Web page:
Justices Untwalia, Shinghal and Jaswant Singh dissented on the point of maintainability, holding that the action against the Chief Minister cannot be regarded as a dispute between Centre and the State.

3. State of Madhya Pradesh v Union of India : (2011) 12 SCC 268 

The suit was filed in 2004 challenging the notification issued by the Centre under Sections 58(3) and 58(4) of the MP Reorganization Act 2000, whereby the assets and liabilities of Electricity Boards of MP and Chhattisgarh were divided following the bifurcation of the undivided MP in 2000.

In 2009, the MP government sought to amend the plaint to raise a challenge against Sections 58(3) and 58(4) as violative of Art.14 of the Constitution of India on the ground that it enabled the Central Government to determine without any guidelines the exercise of power to apportion the assets and liabilities of the successor Boards.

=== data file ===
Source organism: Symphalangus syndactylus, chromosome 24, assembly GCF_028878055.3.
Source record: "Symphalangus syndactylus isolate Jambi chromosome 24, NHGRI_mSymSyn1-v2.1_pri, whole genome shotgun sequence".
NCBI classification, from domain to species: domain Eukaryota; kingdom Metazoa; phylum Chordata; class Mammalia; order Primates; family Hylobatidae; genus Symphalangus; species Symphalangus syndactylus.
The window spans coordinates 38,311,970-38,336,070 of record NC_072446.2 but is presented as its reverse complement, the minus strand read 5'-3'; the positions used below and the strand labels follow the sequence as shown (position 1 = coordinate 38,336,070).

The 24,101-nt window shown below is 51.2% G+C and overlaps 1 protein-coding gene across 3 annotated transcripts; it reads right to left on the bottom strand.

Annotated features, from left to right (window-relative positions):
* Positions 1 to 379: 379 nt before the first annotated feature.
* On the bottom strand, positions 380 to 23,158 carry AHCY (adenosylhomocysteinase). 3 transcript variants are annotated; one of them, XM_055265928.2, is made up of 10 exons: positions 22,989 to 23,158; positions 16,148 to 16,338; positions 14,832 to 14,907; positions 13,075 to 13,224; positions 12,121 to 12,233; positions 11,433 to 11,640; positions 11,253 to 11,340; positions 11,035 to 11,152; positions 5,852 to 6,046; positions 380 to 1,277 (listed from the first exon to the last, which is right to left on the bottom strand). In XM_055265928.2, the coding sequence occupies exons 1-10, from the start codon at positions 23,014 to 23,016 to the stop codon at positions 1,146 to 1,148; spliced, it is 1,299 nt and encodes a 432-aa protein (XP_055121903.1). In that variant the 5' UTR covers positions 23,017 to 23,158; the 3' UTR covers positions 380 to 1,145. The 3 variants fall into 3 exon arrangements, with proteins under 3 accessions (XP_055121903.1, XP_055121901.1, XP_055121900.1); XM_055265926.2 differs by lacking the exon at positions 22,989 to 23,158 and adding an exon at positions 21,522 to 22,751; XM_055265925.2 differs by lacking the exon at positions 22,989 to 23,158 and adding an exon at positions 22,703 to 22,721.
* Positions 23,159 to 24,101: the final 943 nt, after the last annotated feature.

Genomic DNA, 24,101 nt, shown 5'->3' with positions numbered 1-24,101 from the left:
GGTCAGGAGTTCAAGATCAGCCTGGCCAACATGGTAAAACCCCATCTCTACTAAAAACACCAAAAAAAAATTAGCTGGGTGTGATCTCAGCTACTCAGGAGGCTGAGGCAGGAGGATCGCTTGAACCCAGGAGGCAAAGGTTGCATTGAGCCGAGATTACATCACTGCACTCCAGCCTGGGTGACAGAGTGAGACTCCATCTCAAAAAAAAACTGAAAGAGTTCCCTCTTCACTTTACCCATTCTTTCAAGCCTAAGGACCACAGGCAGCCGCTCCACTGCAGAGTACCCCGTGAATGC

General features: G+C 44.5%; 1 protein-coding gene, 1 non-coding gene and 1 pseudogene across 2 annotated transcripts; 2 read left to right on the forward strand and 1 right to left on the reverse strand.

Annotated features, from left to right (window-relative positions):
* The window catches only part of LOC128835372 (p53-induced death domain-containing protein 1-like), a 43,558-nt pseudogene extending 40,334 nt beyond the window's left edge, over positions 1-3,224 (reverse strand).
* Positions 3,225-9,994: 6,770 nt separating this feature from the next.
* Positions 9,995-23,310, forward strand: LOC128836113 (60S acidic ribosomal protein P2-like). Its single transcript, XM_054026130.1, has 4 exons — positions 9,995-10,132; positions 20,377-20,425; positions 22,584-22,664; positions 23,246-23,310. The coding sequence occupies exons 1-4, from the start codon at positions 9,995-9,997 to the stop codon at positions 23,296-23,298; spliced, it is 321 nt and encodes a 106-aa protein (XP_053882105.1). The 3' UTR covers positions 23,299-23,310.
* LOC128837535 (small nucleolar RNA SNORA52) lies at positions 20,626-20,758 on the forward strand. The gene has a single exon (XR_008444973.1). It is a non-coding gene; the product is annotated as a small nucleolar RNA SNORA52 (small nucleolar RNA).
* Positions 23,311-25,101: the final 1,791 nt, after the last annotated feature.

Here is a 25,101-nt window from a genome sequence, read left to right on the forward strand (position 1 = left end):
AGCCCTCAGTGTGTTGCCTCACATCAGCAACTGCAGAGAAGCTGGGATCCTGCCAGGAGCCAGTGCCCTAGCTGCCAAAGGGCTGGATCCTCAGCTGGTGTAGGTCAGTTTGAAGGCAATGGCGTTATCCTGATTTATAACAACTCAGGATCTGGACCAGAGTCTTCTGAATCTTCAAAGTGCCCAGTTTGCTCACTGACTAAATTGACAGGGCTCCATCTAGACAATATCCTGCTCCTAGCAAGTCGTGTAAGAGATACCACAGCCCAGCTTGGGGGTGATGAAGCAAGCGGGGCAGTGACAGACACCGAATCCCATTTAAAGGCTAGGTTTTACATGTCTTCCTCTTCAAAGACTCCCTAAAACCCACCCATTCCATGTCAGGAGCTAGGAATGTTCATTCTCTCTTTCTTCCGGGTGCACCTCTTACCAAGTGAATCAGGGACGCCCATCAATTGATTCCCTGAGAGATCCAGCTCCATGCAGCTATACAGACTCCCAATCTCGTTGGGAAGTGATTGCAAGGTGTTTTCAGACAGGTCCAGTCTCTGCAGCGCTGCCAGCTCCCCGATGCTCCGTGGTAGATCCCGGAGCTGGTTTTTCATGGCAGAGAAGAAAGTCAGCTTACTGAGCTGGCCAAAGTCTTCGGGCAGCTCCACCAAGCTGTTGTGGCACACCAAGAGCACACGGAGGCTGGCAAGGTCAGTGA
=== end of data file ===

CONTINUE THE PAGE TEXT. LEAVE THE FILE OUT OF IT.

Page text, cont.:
A two-judge bench of Justice P Sathasivam (as he was then) and Dr B S Chauhan did not entertain this plea, observing that central law cannot be challenged under Article 131.

"It follows that when the Central laws can be challenged in the State High Courts as well and also before this Court under Art.32, normally, no recourse can be permitted to challenge the validity of a Central law under the exclusive original jurisdiction of this Court provided under Art.131", the bench observed.

Notably, this is the first case where the central law was challenged under Article 131 on ground of infringement of a fundamental right.

4. State of Jharkhand vs State of Bihar : (2015) 12 SCC 431

This suit filed in 2012 challenged some of the provisions of Bihar Reorganization Act 2000 which dealt with the the apportionment of pensionary liabilities of the former employees of the original State of Bihar.